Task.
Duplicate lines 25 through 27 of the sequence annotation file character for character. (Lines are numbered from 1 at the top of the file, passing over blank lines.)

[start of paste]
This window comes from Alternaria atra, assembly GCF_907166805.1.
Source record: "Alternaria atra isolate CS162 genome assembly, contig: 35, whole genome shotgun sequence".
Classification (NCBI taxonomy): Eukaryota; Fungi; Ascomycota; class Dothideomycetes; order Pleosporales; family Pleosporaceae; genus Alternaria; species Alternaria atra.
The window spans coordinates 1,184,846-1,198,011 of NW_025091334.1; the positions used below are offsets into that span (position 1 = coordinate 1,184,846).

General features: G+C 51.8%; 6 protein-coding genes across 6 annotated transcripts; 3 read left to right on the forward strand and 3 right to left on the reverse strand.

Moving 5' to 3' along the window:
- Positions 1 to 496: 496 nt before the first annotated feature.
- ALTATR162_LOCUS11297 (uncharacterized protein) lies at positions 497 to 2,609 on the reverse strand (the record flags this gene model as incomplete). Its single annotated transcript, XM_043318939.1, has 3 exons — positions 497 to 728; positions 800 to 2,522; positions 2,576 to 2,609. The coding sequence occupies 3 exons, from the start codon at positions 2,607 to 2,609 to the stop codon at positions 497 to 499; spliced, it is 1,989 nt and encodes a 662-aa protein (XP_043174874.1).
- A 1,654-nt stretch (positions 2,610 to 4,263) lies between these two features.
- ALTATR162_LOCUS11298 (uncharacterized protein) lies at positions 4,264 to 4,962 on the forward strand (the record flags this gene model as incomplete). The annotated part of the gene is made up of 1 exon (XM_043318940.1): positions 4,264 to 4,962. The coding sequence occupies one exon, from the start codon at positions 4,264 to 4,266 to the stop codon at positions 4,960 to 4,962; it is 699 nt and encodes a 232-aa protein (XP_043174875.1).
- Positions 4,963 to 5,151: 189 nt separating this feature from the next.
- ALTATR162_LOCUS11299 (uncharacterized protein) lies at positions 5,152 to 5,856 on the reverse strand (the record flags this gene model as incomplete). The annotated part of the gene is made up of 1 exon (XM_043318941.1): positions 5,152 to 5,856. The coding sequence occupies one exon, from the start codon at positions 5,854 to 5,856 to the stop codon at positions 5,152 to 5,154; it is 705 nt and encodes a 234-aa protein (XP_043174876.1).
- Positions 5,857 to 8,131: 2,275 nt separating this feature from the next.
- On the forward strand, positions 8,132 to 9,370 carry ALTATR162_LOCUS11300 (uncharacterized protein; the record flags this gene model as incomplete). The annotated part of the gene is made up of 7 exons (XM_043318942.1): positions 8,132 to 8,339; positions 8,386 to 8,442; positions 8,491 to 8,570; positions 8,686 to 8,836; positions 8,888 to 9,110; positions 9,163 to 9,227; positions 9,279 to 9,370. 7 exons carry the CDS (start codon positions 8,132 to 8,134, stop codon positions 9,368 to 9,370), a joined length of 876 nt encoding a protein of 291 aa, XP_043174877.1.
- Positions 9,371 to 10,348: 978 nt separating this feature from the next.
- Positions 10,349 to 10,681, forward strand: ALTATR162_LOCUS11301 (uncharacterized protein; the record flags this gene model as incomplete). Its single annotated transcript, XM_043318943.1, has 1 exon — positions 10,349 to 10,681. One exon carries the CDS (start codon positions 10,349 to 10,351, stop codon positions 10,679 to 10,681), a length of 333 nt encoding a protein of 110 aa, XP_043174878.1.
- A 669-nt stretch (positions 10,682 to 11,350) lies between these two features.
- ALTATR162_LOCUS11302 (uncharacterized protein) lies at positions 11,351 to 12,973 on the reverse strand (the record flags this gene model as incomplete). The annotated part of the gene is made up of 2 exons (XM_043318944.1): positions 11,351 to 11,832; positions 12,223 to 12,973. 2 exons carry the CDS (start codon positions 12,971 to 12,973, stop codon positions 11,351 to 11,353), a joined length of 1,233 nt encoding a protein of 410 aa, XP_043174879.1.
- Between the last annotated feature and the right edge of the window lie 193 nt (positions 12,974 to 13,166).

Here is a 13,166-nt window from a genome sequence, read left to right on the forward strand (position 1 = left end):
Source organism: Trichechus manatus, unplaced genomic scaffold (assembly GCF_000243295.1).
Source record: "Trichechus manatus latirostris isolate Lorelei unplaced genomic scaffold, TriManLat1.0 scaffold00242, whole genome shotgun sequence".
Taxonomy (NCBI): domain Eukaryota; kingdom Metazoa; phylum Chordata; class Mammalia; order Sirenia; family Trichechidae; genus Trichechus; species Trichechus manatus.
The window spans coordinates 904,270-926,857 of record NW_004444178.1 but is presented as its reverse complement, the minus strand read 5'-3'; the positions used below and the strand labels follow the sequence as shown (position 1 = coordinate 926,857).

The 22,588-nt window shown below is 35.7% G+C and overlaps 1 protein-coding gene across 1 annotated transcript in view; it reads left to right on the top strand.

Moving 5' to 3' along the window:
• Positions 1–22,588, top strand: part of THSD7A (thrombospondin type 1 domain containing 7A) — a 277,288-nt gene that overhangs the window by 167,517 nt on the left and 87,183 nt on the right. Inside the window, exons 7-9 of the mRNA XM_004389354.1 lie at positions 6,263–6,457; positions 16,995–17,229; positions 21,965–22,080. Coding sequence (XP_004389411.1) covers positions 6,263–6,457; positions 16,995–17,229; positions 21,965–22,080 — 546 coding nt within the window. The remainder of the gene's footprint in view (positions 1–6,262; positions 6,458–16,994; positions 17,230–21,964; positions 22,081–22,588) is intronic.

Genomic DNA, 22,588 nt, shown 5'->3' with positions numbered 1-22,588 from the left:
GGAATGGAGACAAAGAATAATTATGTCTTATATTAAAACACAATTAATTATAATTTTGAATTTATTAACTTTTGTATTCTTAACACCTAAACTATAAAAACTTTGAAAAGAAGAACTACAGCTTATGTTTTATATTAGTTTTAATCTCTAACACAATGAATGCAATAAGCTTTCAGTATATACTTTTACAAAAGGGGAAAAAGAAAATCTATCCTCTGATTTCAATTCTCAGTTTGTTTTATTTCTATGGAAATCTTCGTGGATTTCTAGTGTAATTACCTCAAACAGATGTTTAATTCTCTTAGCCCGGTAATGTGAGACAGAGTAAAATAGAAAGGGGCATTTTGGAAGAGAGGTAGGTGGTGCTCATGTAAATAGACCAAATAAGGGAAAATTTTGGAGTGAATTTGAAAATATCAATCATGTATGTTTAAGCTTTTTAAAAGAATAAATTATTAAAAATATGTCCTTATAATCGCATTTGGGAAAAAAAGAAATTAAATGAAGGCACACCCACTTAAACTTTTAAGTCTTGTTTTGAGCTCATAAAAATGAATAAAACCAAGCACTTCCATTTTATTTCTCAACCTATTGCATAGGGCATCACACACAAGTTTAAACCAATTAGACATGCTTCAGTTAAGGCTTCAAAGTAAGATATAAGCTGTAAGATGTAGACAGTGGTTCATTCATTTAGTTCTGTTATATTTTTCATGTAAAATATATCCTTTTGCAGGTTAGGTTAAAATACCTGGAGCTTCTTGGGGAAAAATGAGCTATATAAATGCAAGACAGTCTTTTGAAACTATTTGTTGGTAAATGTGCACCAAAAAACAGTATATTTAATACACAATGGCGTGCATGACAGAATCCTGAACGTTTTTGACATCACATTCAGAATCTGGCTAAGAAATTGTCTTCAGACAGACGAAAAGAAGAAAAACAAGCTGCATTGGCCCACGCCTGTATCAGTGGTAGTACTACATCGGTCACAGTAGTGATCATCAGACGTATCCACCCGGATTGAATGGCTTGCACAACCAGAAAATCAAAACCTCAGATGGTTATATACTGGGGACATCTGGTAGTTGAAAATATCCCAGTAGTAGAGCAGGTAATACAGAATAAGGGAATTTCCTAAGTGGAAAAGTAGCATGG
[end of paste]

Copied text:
The 22,588-nt window shown below is 35.7% G+C and overlaps 1 protein-coding gene across 1 annotated transcript in view; it reads left to right on the top strand.

Moving 5' to 3' along the window:
• Positions 1–22,588, top strand: part of THSD7A (thrombospondin type 1 domain containing 7A) — a 277,288-nt gene that overhangs the window by 167,517 nt on the left and 87,183 nt on the right. Inside the window, exons 7-9 of the mRNA XM_004389354.1 lie at positions 6,263–6,457; positions 16,995–17,229; positions 21,965–22,080. Coding sequence (XP_004389411.1) covers positions 6,263–6,457; positions 16,995–17,229; positions 21,965–22,080 — 546 coding nt within the window. The remainder of the gene's footprint in view (positions 1–6,262; positions 6,458–16,994; positions 17,230–21,964; positions 22,081–22,588) is intronic.